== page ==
For the broadband option, you are essentially using your home wi-fi network to connect your system online. All the communication goes through your router. If you were to choose a cellular connection, your home automation system would use the same network technology as your cell phone.

Device Technology

Next up is device technology. Needless to say,the number of smart devices available to consumers continues to grow. Virtually any device in your home that runs on electricity can be connected to a smart home system – at least for purposes of powering on and off. But there is a whole boatload of devices with tons more functionality:

Smart Locks

Smart locks are electronic locks for a home’s exterior doors. They tend to be keyless, with entry being gained through a keypad or mobile app. The beauty of the smart lock is that it can be accessed remotely. It can also be monitored so that you always know when someone is coming or going.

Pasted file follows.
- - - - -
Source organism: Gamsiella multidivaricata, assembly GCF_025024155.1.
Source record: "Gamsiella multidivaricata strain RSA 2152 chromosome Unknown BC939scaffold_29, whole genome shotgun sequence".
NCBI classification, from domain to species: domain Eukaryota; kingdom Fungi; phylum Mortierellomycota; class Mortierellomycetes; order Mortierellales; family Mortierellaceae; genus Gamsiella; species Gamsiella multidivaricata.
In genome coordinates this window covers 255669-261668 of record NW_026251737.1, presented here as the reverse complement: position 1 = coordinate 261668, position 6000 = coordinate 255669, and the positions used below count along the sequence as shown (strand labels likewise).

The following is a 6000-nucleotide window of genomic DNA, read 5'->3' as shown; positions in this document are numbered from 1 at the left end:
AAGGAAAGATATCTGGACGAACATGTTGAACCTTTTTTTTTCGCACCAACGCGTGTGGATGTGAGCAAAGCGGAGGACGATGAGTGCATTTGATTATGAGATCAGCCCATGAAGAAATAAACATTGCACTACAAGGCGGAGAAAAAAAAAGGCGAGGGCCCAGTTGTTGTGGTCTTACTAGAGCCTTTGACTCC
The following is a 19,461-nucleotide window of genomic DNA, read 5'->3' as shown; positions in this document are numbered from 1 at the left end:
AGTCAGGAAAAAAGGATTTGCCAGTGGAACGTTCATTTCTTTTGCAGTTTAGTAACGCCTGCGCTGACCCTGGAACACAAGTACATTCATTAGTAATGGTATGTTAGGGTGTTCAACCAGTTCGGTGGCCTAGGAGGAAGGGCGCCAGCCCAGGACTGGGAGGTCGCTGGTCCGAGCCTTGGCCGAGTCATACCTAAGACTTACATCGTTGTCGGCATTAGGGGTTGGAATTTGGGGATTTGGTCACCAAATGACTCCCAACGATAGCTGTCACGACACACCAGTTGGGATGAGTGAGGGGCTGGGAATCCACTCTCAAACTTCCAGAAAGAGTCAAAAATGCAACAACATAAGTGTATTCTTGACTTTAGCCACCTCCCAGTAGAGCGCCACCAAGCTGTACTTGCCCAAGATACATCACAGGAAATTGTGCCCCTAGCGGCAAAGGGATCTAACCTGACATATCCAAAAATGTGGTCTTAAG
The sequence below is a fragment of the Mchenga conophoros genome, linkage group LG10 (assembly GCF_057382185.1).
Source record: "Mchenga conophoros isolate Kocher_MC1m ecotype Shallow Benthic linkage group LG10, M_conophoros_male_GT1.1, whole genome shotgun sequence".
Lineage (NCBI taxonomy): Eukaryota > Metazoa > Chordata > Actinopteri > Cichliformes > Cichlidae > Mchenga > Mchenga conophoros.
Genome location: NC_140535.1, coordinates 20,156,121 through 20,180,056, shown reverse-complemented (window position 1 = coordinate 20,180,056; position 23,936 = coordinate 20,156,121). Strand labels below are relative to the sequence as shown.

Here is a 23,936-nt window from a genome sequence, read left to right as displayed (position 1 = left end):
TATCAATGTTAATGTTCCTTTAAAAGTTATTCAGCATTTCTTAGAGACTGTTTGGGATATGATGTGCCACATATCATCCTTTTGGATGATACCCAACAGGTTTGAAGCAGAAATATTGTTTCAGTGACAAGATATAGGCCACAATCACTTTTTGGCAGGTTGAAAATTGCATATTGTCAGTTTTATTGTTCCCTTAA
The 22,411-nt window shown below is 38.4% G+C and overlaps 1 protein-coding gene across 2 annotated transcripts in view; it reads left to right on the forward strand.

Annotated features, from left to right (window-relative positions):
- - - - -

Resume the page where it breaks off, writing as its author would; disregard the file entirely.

Video Doorbells

One of the first smart home devices to hit the market was the video doorbell. A video doorbell combines standard doorbell technology with a tiny video camera and onboard audio. It is a device that lets you maintain visual contact with the area just outside the door. You can even communicate with visitors using the onboard audio.

Smart Thermostats

Today’s smart thermostats have taken previous programmable thermostats to an entirely new level. Smart thermostats are programmable, but they can also artificially learn your routine for purposes of self-adjusting. You can even access a smart thermostat remotely – just in case you want to override programming.

Smart Lighting

Smart lighting is all about automating how you use the lights in your home. Smart lights can be programmed to turn on and off at specific times of the day. You can program different lighting scenes to accommodate special events like parties, movie nights, and so forth. You can even utilize motion-sensitive lights so that you never have to remember to turn the lights off when you leave.

Wireless Video Cameras